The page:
Saddest Programming Concept Ever

Python has spoiled me for other languages – I accept that – but I still wasn’t fully prepared for some of the horrors I discovered in Javascript. Which made the satiric article by James Mickens, “To Wash It All Away“, all the more enjoyable. Here is a slice I especially liked:

Much like C, JavaScript uses semicolons to terminate many kinds of statements. However, in JavaScript, if you forget a semicolon, the JavaScript parser can automatically insert semicolons where it thinks that semicolons might ought to possibly maybe go. This sounds really helpful until you realize that semicolons have semantic meaning. You can’t just scatter them around like you’re the Johnny Appleseed of punctuation. Automatically inserting semicolons into source code is like mishearing someone over a poor cell-phone connection, and then assuming that each of the dropped words should be replaced with the phrase “your mom.” This is a great way to create excitement in your interpersonal relationships, but it is not a good way to parse code. Some JavaScript libraries intentionally begin with an initial semicolon, to ensure that if the library is appended to another one (e.g., to save HTTP roundtrips during download), the JavaScript parser will not try to merge the last statement of the first library and the first statement of the second library into some kind of semicolon-riven statement party. Such an initial semicolon is called a “defensive semicolon.” That is the saddest programming concept that I’ve ever heard, and I am fluent in C++.

Nice deal on programming books

First a disclosure – I will be getting two free e-books for promoting the Packt Sale ;-). But I wouldn’t bother writing this up unless I thought Packt books would be of some value to me – so that makes it a genuine endorsement. For reference, here are the three I’m weighing up:

  1. Learning IPython for Interactive Computing and Data Visualization
  2. Git: Version Control for Everyone
  3. Responsive Web Design with jQuery

Buy One - Get One Free

Apparently the deal is:

  • Unlimited purchases during the offer period
  • Offer is automatically applied at checkout

I procrastinated a bit so there are only a couple of days left (ends 26th March). So be fast! Here’s the promotion link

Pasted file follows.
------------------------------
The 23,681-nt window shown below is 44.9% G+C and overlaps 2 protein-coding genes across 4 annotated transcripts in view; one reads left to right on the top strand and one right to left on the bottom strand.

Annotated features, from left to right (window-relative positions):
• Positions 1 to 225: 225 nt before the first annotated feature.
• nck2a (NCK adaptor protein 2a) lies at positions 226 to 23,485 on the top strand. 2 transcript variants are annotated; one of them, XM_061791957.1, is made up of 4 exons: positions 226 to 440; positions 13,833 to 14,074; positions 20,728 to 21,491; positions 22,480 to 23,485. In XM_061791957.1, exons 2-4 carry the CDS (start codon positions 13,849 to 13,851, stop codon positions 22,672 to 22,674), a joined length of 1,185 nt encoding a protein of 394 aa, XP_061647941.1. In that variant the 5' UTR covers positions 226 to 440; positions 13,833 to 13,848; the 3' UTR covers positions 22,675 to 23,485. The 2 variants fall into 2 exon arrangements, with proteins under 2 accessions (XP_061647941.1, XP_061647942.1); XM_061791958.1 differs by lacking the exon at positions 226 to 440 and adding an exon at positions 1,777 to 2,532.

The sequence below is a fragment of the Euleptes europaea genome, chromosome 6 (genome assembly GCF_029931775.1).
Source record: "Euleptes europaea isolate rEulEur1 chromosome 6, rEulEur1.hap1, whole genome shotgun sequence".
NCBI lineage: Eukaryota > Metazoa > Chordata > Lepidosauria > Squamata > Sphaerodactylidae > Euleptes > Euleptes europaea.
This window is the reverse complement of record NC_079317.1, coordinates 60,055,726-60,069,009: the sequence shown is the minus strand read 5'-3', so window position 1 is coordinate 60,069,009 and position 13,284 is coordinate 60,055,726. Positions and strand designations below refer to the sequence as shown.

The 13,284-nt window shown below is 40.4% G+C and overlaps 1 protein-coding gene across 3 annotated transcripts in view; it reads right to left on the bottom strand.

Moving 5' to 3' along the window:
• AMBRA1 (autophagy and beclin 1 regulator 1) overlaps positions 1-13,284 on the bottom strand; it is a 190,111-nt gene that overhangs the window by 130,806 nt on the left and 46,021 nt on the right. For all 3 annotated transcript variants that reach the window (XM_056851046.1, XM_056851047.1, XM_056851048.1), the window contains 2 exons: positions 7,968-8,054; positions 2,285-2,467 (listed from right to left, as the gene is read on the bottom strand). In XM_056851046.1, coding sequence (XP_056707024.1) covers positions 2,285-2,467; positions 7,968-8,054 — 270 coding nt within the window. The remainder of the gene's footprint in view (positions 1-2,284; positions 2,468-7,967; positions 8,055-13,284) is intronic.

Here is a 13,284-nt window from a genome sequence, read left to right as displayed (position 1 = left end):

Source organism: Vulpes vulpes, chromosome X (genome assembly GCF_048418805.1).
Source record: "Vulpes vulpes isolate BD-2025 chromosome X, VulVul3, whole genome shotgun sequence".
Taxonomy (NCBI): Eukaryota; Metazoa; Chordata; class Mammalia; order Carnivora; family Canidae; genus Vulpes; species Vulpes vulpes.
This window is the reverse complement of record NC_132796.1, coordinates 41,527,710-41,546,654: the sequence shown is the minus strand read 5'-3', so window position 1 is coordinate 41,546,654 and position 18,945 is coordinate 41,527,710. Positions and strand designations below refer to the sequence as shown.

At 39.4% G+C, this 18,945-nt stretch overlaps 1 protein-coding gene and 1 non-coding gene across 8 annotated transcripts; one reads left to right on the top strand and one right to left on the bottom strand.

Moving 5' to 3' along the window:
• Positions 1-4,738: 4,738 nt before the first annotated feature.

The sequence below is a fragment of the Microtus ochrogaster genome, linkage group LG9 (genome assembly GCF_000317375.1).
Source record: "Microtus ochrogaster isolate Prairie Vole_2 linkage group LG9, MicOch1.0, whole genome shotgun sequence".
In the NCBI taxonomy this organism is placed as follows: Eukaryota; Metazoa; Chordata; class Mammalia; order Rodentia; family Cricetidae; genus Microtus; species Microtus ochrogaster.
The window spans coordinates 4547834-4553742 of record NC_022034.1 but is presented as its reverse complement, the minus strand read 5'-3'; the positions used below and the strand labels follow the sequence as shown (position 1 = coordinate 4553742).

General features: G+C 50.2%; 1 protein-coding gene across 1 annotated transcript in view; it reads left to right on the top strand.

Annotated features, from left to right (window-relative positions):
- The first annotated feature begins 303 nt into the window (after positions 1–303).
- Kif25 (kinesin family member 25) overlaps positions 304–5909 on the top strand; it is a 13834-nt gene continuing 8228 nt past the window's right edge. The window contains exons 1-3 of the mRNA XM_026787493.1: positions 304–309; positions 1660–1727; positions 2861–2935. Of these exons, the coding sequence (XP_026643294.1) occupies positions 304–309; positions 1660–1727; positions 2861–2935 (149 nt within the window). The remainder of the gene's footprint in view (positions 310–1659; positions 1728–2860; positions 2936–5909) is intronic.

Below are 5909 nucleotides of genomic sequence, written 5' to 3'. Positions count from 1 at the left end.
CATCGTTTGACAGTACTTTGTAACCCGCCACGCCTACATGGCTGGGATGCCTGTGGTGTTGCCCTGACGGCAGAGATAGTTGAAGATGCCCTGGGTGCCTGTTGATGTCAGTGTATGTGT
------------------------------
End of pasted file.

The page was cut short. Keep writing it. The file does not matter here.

Installing iNZight on Ubuntu (13.10)

Existing documentation for installing iNZight on Ubuntu covers a wide range of possible scenarios in Step 1. For my own specific case, however, I needed to translate it into a series of precise step-by-step instructions.

So here are the instructions that worked for me for Step 1. Once that is done, just follow steps 2 onwards in the official docs.


It is probably best you don’t already have R already installed. And if you’re using iNZight, you probably won’t. But if you do, purge it! Installation may or may not work depending on the version of R you install so remove one source of difference from what the support people will have tested.

  1. ctrl-alt-t to open terminal window
  2. sudo apt-key adv --keyserver --recv-keys E084DAB9
  3. sudo gedit /etc/apt/sources.list

    and then append
    deb-src saucy/
    Note: must have trailing slash (/) at end
  4. Click on “Save” button on toolbar or enter ctrl s on keyboard to save
  5. sudo apt-get update
  6. sudo apt-get install r-base
  7. Open R by typing R into terminal
  8. From R prompt:
    update.packages(ask = FALSE)

    y to everything

  9. q("no")

    to quit the R prompt.

  10. Then follow steps 2 onwards in the official instructions …

USB 2 on VirtualBox

Get the appropriate version of the VirtualBox extension pack installed – I found the correct version in here: Download VirtualBox (Old Builds): VirtualBox 4.2

Add self to vboxusers group as per Set up USB for Virtualbox. Must reboot for change to take effect.

sudo usermod -aG vboxusers

Then follow the additional steps. For Windows XP at least, must add a filter before opening so that the USB is recognised by the File Manager and displayed as an extra drive.